Leah Coutts is a Senior Lecturer in Music Learning & Teaching and Program Director of the Bachelor of Music at the Queensland Conservatorium Griffith University. Dr. Coutts’ research focuses on innovative pedagogies to enhance student engagement and learning outcomes within higher music education, including students as partners and activist-musicianship. Her research into piano pedagogy has focused on transformative learning theories, mindsets and coaching styles of teaching that empower students to take ownership of their learning, with an emphasis on rapport, creating safe learning environments, and encouraging reflective and collaborative approaches to learning. As Program Director, Dr. Coutts is highly involved in tertiary music program and course design and is passionate about aligning university offerings with the contemporary needs of musicians. Dr. Coutts co-authored the 2020 proceedings of the Commission for the Education of the Professional Musician (CEPROM) and has authored ten publications in highly ranked Q1 international journals and conference proceedings within the fields of music education, piano pedagogy, and higher music education.
Carla Davis Cash
Carla Davis Cash is Associate Professor of Piano Pedagogy at Texas Tech University’s School of Music where she also serves as Associate Director for Performance and Pedagogy Studies. For over a decade, her body of research has centered on the processes by which novice and expert musicians learn and refine motor skills. She regularly presents at state, national, and international conferences and her writing can be found in the leading journals and trade magazines of music education and music psychology as well as in the 2024 release of The Cambridge Companion to Piano Pedagogy (Madden, C., ed.). Dr. Cash is a member of TTU’s Teaching Academy and was awarded the Texas Tech University Chancellor’s Council Distinguished Research Award in 2015. She has also received an Arts in Medicine Grant from TTU’s Talkington College of Visual and Performing Arts, several Texas Tech Scholarship Catalyst Program Grants, the inaugural Texas Tech Seed Grant for Interdisciplinary Research and, most recently, The Frances Clark Center for Keyboard Pedagogy Outstanding Service Recognition Award (2023). Over the years, Dr. Cash has served in various capacities for The Frances Clark Center, Music Teachers National Association, National Association for Music Educators, College Music Society, and Texas Music Educators Association. A native of Miami, Florida, she earned a BM and MM at the Frost School of Music at the University of Miami, and holds a PhD in Music and Human Learning from The University of Texas at Austin.
Canadian pianist, Diana Dumlavwalla, is Associate Professor of Piano Pedagogy at Florida State University. Previously, Diana taught at Western University where she developed the faculty’s inaugural doctoral piano pedagogy course. Additionally, she has held adjunct positions at the University of Toronto, University of Windsor, and Wilfrid Laurier University. She also serves as a member of the Royal Conservatory of Music’s College of Examiners and adjudicates at local, regional, and state/provincial competitions.
Diana’s research has been featured in journals such as the International Journal of Music Education, American Music Teacher, Piano Magazine, and Canadian Music Teacher. She has been involved in many webinars and digital projects for The Frances Clark Center and the Royal Conservatory and is serving as President of the Florida State Music Teachers Association from 2021-2023. Diana was awarded the 2018 and 2021 MTNA e-Journal Article of the Year and was named Florida State University’s 2023 Advisor of the Year.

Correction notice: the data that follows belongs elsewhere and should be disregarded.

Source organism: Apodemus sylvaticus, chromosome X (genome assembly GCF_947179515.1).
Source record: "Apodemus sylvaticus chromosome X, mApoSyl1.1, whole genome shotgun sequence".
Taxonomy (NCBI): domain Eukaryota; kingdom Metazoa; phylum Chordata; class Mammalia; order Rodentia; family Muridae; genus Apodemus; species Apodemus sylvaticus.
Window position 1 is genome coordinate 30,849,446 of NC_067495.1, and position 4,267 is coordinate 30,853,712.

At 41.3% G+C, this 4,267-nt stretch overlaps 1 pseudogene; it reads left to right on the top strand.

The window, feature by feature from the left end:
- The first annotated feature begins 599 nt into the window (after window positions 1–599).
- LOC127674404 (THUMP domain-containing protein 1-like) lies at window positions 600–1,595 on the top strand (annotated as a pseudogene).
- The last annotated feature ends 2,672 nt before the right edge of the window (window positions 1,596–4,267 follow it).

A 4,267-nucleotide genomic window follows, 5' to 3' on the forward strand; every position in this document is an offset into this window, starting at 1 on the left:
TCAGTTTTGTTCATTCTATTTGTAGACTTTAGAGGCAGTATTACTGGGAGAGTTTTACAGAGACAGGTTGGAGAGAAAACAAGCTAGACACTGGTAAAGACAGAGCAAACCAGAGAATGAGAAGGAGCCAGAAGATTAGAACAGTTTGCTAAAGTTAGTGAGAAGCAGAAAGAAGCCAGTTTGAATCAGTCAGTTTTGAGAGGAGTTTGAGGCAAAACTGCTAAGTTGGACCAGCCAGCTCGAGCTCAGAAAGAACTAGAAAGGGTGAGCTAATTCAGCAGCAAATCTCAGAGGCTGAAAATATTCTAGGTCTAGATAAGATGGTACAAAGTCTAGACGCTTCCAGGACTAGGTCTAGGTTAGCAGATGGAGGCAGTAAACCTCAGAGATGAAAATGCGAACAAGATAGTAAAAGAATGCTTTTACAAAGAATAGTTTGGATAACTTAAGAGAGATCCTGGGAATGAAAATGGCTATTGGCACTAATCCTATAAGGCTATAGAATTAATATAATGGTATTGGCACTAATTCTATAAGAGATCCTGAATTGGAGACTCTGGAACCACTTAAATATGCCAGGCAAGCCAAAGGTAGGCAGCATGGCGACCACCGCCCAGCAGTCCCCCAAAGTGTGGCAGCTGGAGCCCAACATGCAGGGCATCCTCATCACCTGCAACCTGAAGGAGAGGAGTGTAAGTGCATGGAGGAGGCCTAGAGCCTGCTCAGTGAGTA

As a soloist and chamber musician, Diana has performed across three continents. She has appeared at the Burgos Conservatory Concert Hall in Spain, Jan Deyl Conservatory in the Czech Republic, University of Toowoomba in Australia, Pałac Małachowskich in Poland, the Royal Conservatoire of Scotland, and many venues in London, U.K. She has also been featured in numerous concert series throughout the United States and Canada.
Dr. Dumlavwalla holds a DMA degree from the University of Toronto, M.Mus. from the Royal College of Music in London, and BMus from Wilfrid Laurier University.
Charlene Ryan is a music education professor who specializes at the elementary and early childhood levels. Currently an Associate Professor at Toronto Metropolitan University, she has been in higher education for more than twenty years, with previous positions at the Berklee College of Music in Boston and McGill University in Montreal. Dr. Ryan’s research focuses on the experience and development of music performance anxiety, in particular in children and adolescents. With a background in piano performance and pedagogy, she has a keen interest in the experiences of developing pianists and has focused several of her research studies on piano students, their parents, and their teachers. Her work can be found in a wide range of journals, including the International Journal of Music Education, Psychology of Music, Medical Problems of Performing Artists, Journal of Research in Music Education, the International Journal of Stress Management, and Music and Science. Dr. Ryan is the author of several music-focused children’s books, including Hannabelle’s Butterflies, Katherine Lost, and The Milk Crate Club, as well as a collection of pedagogical picture books, the Sound Books, designed for interactive exploration of the elements of music. Her collegiate-level book, Building Strong Music Programs: A Handbook for Preservice and Novice Music Teachers, is used in teacher education programs across the continent and was recognized as an Outstanding Academic Title by the Association of College and Research Libraries.